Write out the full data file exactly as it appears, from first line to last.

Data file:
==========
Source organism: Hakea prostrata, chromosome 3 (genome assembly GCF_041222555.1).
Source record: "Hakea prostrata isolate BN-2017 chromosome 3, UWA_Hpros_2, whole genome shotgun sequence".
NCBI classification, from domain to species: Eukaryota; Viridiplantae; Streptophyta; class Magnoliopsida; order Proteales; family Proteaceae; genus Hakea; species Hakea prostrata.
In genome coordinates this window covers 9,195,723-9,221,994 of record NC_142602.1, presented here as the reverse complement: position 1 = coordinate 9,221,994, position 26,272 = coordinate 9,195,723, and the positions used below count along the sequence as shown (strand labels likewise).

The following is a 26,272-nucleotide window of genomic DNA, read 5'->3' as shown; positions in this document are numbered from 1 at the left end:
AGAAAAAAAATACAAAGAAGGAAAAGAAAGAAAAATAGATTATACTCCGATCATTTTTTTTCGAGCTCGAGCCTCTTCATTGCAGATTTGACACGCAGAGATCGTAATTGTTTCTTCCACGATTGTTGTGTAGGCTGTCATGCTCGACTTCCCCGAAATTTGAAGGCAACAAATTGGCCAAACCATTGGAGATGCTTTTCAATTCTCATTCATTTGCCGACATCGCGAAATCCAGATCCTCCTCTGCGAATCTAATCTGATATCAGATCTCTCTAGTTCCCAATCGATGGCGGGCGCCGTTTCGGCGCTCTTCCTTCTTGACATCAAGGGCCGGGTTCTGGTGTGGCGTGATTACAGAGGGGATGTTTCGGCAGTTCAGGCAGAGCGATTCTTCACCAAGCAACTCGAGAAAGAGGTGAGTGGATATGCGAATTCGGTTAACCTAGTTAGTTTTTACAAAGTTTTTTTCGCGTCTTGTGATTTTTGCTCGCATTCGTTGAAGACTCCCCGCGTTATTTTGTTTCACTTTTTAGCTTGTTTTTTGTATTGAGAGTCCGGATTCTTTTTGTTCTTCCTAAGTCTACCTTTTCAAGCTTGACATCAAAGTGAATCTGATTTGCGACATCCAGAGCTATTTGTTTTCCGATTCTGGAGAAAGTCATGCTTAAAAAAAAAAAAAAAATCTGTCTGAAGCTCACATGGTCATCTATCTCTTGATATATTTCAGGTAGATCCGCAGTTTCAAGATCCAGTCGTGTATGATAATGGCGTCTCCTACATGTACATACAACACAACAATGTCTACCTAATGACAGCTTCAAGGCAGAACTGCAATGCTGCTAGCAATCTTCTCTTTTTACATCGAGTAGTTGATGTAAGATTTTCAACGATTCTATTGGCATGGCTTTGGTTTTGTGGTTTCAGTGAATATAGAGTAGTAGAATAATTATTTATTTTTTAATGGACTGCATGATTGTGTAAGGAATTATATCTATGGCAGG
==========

Source organism: Hakea prostrata, chromosome 3 (genome assembly GCF_041222555.1).
Source record: "Hakea prostrata isolate BN-2017 chromosome 3, UWA_Hpros_2, whole genome shotgun sequence".
NCBI classification, from domain to species: Eukaryota; Viridiplantae; Streptophyta; class Magnoliopsida; order Proteales; family Proteaceae; genus Hakea; species Hakea prostrata.
In genome coordinates this window covers 9,195,723-9,221,994 of record NC_142602.1, presented here as the reverse complement: position 1 = coordinate 9,221,994, position 26,272 = coordinate 9,195,723, and the positions used below count along the sequence as shown (strand labels likewise).

The following is a 26,272-nucleotide window of genomic DNA, read 5'->3' as shown; positions in this document are numbered from 1 at the left end:
AGAAAAAAAATACAAAGAAGGAAAAGAAAGAAAAATAGATTATACTCCGATCATTTTTTTTCGAGCTCGAGCCTCTTCATTGCAGATTTGACACGCAGAGATCGTAATTGTTTCTTCCACGATTGTTGTGTAGGCTGTCATGCTCGACTTCCCCGAAATTTGAAGGCAACAAATTGGCCAAACCATTGGAGATGCTTTTCAATTCTCATTCATTTGCCGACATCGCGAAATCCAGATCCTCCTCTGCGAATCTAATCTGATATCAGATCTCTCTAGTTCCCAATCGATGGCGGGCGCCGTTTCGGCGCTCTTCCTTCTTGACATCAAGGGCCGGGTTCTGGTGTGGCGTGATTACAGAGGGGATGTTTCGGCAGTTCAGGCAGAGCGATTCTTCACCAAGCAACTCGAGAAAGAGGTGAGTGGATATGCGAATTCGGTTAACCTAGTTAGTTTTTACAAAGTTTTTTTCGCGTCTTGTGATTTTTGCTCGCATTCGTTGAAGACTCCCCGCGTTATTTTGTTTCACTTTTTAGCTTGTTTTTTGTATTGAGAGTCCGGATTCTTTTTGTTCTTCCTAAGTCTACCTTTTCAAGCTTGACATCAAAGTGAATCTGATTTGCGACATCCAGAGCTATTTGTTTTCCGATTCTGGAGAAAGTCATGCTTAAAAAAAAAAAAAAAATCTGTCTGAAGCTCACATGGTCATCTATCTCTTGATATATTTCAGGTAGATCCGCAGTTTCAAGATCCAGTCGTGTATGATAATGGCGTCTCCTACATGTACATACAACACAACAATGTCTACCTAATGACAGCTTCAAGGCAGAACTGCAATGCTGCTAGCAATCTTCTCTTTTTACATCGAGTAGTTGATGTAAGATTTTCAACGATTCTATTGGCATGGCTTTGGTTTTGTGGTTTCAGTGAATATAGAGTAGTAGAATAATTATTTATTTTTTAATGGACTGCATGATTGTGTAAGGAATTATATCTATGGCAGG